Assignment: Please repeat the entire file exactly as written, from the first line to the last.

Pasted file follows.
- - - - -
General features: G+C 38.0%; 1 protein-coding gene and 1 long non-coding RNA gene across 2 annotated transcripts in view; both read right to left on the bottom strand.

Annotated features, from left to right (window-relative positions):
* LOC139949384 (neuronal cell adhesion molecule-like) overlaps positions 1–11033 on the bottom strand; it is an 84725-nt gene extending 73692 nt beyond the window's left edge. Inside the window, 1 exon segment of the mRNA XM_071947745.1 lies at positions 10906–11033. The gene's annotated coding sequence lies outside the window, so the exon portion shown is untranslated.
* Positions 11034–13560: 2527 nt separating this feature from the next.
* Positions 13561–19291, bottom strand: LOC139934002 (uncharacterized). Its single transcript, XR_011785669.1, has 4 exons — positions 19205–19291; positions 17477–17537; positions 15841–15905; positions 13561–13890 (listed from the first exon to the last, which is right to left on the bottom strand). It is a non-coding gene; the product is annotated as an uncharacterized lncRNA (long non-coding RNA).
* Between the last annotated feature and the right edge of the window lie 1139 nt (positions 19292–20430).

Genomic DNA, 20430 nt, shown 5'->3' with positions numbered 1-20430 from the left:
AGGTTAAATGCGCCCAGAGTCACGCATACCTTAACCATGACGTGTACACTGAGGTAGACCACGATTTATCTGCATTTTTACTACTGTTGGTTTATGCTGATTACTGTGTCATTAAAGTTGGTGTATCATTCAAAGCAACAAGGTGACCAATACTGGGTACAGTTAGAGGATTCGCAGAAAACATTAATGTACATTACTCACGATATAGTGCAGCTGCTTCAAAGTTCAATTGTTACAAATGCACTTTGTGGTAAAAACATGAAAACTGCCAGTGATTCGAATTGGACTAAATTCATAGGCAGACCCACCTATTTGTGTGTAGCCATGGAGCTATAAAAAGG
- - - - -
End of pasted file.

General features: G+C 38.0%; 1 protein-coding gene and 1 long non-coding RNA gene across 2 annotated transcripts in view; both read right to left on the bottom strand.

Annotated features, from left to right (window-relative positions):
* LOC139949384 (neuronal cell adhesion molecule-like) overlaps positions 1–11033 on the bottom strand; it is an 84725-nt gene extending 73692 nt beyond the window's left edge. Inside the window, 1 exon segment of the mRNA XM_071947745.1 lies at positions 10906–11033. The gene's annotated coding sequence lies outside the window, so the exon portion shown is untranslated.
* Positions 11034–13560: 2527 nt separating this feature from the next.
* Positions 13561–19291, bottom strand: LOC139934002 (uncharacterized). Its single transcript, XR_011785669.1, has 4 exons — positions 19205–19291; positions 17477–17537; positions 15841–15905; positions 13561–13890 (listed from the first exon to the last, which is right to left on the bottom strand). It is a non-coding gene; the product is annotated as an uncharacterized lncRNA (long non-coding RNA).
* Between the last annotated feature and the right edge of the window lie 1139 nt (positions 19292–20430).

Genomic DNA, 20430 nt, shown 5'->3' with positions numbered 1-20430 from the left:
AGGTTAAATGCGCCCAGAGTCACGCATACCTTAACCATGACGTGTACACTGAGGTAGACCACGATTTATCTGCATTTTTACTACTGTTGGTTTATGCTGATTACTGTGTCATTAAAGTTGGTGTATCATTCAAAGCAACAAGGTGACCAATACTGGGTACAGTTAGAGGATTCGCAGAAAACATTAATGTACATTACTCACGATATAGTGCAGCTGCTTCAAAGTTCAATTGTTACAAATGCACTTTGTGGTAAAAACATGAAAACTGCCAGTGATTCGAATTGGACTAAATTCATAGGCAGACCCACCTATTTGTGTGTAGCCATGGAGCTATAAAAAGG